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Humphries v. Commissioner of Social Security

United States District Court, D. Oregon

December 11, 2018

AMBER CHRISTINE H.[1], Plaintiff,
v.
COMMISSIONER OF SOCIAL SECURITY, Defendant.

          ARI D. HALPERN Halpern Law Group Attorney for Plaintiff

          BILLY J. WILLIAMS United States Attorney

          RENATA GOWIE Assistant United States Attorney

          MICHAEL W. PILE Acting Regional Chief Counsel

          MICHAEL S. HOWARD Special Assistant United States Attorney Social Security Administration Attorneys for Defendant

          OPINION AND ORDER

          ANNA J. BROWN, UNITED STATES SENIOR DISTRICT JUDGE

         Plaintiff Amber Christine H. seeks judicial review of the final decision of the Commissioner of the Social Security Administration (SSA) in which the Commissioner denied Plaintiff's applications for Disability Insurance Benefits (DIB) under Title II of the Social Security Act and Supplemental Security Income (SSI) under Title XVI of the Social Security Act. This Court has jurisdiction to review the Commissioner's final decision pursuant to 42 U.S.C. § 405(g).

         For the reasons that follow, the Court REVERSES the decision of the Commissioner and REMANDS this matter.

         ADMINISTRATIVE HISTORY

         On May 14, 2012, Plaintiff filed an application for DIB benefits. In that application Plaintiff alleged a disability onset date of January 1, 2007. Tr. 121.[2] That application was denied on September 6, 2012. Tr. 121-33. Plaintiff did not request reconsideration of that denial. Tr. 230.

         On March 18, 2013, Plaintiff protectively filed her application for SSI benefits. Tr. 15, 84. In her application Plaintiff alleges a disability onset date of May 1, 2008. Tr. 15. Plaintiff's application was denied initially and on reconsideration. On January 26, 2017, Plaintiff amended her alleged onset date to March 14, 2012, and requested her prior application be reopened. Tr. 15, 44, 230. An Administrative Law Judge (ALJ) held a hearing on February 9, 2017. Tr. 15, 38-83. Plaintiff, a vocational expert (VE), and a medical expert testified. Plaintiff was represented by an attorney at the hearing.

         On March 29, 2017, the ALJ issued an opinion in which she found Plaintiff is not disabled and, therefore, is not entitled to benefits. Tr. 27. Plaintiff requested review by the Appeals Council. On December 5, 2017, the Appeals Council denied Plaintiff's request to review the ALJ's decision, and the ALJ's decision became the final decision of the Commissioner. Tr. 1-3. See Sims v. Apfel, 530 U.S. 103, 106-07 (2000).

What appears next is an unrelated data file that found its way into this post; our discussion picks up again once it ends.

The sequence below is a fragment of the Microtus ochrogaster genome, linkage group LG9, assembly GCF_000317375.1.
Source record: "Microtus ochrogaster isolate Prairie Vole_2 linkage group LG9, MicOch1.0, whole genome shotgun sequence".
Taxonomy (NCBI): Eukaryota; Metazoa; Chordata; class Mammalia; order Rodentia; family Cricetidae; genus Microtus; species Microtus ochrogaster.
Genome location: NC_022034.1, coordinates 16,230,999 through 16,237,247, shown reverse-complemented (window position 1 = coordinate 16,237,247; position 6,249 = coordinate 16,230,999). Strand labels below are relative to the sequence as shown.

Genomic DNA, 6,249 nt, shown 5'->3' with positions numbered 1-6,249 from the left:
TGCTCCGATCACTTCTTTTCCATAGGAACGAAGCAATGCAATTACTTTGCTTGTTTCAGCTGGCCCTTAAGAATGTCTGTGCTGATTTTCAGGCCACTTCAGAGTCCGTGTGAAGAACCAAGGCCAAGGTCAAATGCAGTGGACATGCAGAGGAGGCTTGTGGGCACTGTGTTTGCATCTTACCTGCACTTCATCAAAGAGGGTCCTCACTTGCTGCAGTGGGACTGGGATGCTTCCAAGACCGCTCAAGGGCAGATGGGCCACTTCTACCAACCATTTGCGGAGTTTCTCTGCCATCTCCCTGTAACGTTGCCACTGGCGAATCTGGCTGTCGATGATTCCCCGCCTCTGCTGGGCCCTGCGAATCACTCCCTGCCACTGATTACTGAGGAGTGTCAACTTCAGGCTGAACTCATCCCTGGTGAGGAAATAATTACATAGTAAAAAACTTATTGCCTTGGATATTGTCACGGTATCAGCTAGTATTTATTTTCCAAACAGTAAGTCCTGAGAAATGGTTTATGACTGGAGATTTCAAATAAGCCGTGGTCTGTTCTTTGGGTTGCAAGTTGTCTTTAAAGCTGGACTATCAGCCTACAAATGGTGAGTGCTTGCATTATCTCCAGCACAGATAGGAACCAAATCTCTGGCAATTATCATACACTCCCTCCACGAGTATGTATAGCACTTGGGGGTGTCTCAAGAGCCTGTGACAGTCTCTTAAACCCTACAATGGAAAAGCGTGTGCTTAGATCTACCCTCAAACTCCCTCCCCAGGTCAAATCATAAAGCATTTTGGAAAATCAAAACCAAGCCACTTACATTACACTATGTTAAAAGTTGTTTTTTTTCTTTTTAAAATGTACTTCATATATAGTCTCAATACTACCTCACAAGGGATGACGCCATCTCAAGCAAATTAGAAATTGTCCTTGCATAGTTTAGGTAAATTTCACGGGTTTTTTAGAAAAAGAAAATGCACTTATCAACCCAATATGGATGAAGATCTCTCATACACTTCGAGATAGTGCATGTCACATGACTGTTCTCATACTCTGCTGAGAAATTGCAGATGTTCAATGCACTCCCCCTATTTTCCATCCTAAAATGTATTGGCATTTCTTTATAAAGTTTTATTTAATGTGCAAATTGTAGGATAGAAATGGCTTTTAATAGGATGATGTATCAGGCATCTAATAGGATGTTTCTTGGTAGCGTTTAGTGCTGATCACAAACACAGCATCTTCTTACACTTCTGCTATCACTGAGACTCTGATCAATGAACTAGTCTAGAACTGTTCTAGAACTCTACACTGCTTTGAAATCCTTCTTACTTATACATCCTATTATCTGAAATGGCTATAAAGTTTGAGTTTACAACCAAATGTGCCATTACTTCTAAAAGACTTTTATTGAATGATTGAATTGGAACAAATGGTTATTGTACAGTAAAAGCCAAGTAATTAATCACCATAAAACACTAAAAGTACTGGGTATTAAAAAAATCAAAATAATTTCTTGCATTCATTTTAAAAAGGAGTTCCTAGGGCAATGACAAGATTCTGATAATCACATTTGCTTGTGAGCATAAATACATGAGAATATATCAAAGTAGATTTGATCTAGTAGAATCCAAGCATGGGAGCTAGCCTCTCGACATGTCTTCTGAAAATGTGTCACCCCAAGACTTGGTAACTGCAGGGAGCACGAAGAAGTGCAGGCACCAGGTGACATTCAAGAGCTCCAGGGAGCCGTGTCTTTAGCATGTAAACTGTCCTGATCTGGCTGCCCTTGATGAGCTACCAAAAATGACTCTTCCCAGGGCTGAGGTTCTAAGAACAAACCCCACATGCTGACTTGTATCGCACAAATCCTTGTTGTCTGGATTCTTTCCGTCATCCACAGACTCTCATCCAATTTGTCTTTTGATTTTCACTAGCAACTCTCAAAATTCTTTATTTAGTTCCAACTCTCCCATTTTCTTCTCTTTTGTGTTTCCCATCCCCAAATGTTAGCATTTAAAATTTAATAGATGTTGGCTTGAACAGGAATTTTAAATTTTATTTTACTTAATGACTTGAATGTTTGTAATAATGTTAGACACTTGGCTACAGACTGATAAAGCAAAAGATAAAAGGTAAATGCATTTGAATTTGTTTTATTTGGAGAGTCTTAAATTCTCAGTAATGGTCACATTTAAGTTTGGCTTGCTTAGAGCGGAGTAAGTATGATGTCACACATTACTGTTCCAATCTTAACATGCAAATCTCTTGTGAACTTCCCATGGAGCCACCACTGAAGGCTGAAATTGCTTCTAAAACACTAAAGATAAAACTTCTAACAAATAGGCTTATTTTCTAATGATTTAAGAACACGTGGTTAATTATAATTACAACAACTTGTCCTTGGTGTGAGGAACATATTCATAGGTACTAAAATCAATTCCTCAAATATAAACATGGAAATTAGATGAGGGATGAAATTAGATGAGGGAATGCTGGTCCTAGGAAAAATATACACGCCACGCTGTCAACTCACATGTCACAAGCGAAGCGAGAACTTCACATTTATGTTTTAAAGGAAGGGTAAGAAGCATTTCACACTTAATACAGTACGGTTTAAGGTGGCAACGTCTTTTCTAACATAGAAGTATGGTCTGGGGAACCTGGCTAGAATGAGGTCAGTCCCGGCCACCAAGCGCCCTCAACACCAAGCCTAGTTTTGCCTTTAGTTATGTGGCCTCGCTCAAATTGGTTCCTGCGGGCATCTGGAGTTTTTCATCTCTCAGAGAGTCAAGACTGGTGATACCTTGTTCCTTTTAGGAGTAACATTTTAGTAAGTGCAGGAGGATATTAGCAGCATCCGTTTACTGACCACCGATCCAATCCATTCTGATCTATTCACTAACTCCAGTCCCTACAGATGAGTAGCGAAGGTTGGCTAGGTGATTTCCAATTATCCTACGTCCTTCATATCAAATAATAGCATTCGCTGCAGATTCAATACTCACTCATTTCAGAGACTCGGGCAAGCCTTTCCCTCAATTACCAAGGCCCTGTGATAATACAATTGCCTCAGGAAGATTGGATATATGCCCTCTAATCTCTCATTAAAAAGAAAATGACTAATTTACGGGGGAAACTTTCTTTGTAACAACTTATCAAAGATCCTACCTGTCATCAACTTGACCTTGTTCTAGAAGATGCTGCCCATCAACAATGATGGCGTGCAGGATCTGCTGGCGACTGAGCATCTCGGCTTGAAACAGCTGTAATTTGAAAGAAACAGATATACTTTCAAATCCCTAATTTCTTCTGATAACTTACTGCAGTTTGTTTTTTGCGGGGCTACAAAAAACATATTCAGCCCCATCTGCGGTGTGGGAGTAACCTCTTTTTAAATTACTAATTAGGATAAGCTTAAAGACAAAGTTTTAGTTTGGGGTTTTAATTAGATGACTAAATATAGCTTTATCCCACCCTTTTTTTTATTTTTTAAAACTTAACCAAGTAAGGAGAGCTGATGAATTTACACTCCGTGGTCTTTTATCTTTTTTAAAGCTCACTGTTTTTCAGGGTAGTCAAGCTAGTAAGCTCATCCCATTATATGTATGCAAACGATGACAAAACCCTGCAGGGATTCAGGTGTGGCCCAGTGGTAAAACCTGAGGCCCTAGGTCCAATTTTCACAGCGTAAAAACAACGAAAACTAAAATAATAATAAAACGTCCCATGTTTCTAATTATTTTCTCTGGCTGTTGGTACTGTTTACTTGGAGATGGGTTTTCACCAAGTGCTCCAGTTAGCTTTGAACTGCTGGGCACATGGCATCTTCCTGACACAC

On February 1, 2018, Plaintiff filed a Complaint in this Court seeking review of the Commissioner's decision.

         BACKGROUND

         Plaintiff was born on October 27, 1980. Tr. 26. Plaintiff was thirty-two years old on the date that she filed her application for SSI benefits. Tr. 26. Plaintiff attended school through the 11th grade. Tr. 26, 238. The ALJ found Plaintiff has past relevant work experience as a sandwich-maker, cashier, and service-station attendant. Tr. 25-26.

         Plaintiff alleges disability due to bipolar disorder, depression, post-traumatic stress disorder, acid reflux, nerve pain, anxiety issues, and asthma. Tr. 84.

         Except as noted, Plaintiff does not challenge the ALJ's summary of the medical evidence. After carefully reviewing the medical records, this Court adopts the ALJ's summary of the medical evidence. See Tr. 20-25.

         STANDARDS

         The initial burden of proof rests on the claimant to establish disability. Molina v. Astrue, 674 F.3d 1104, 1110 (9th Cir. 2012). To meet this burden, a claimant must demonstrate her inability “to engage in any substantial gainful activity by reason of any medically determinable physical or mental impairment which . . . has lasted or can be expected to last for a continuous period of not less than 12 months.” 42 U.S.C. § 423(d)(1)(A). The ALJ must develop the record when there is ambiguous evidence or when the record is inadequate to allow for proper evaluation of the evidence. McLeod v. Astrue, 640 F.3d 881, 885 (9th Cir. 2011)(quoting Mayes v. Massanari, 276 F.3d 453, 459B60 (9th Cir. 2001)).

         The district court must affirm the Commissioner's decision if it is based on proper legal standards and the findings are supported by substantial evidence in the record as a whole. 42 U.S.C. § 405(g). See also Brewes v. Comm'r of Soc. Sec. Admin., 682 F.3d 1157, 1161 (9th Cir. 2012). Substantial evidence is “relevant evidence that a reasonable mind might accept as adequate to support a conclusion.” Molina, 674 F.3d. at 1110-11 (quoting Valentine v. Comm'r Soc. Sec. Admin., 574 F.3d 685, 690 (9th Cir. 2009)). It is more than a mere scintilla [of evidence] but less than a preponderance. Id. (citing Valentine, 574 F.3d at 690).

         The ALJ is responsible for evaluating a claimant's testimony, resolving conflicts in the medical evidence, and resolving ambiguities. Vasquez v. Astrue, 572 F.3d 586, 591 (9th Cir. 2009). The court must weigh all of the evidence whether it supports or detracts from the Commissioner's decision. Ryan v. Comm'r of Soc. Sec., 528 F.3d 1194, 1198 (9th Cir. 2008). Even when the evidence is susceptible to more than one rational interpretation, the court must uphold the Commissioner's findings if they are supported by inferences reasonably drawn from the record. Ludwig v. Astrue, 681 F.3d 1047, 1051 (9th Cir. 2012). The court may not substitute its judgment for that of the Commissioner. Widmark v. Barnhart, 454 F.3d 1063, 1070 (9th Cir. 2006).

         DISABILITY ANALYSIS

         I. The Regulatory ...


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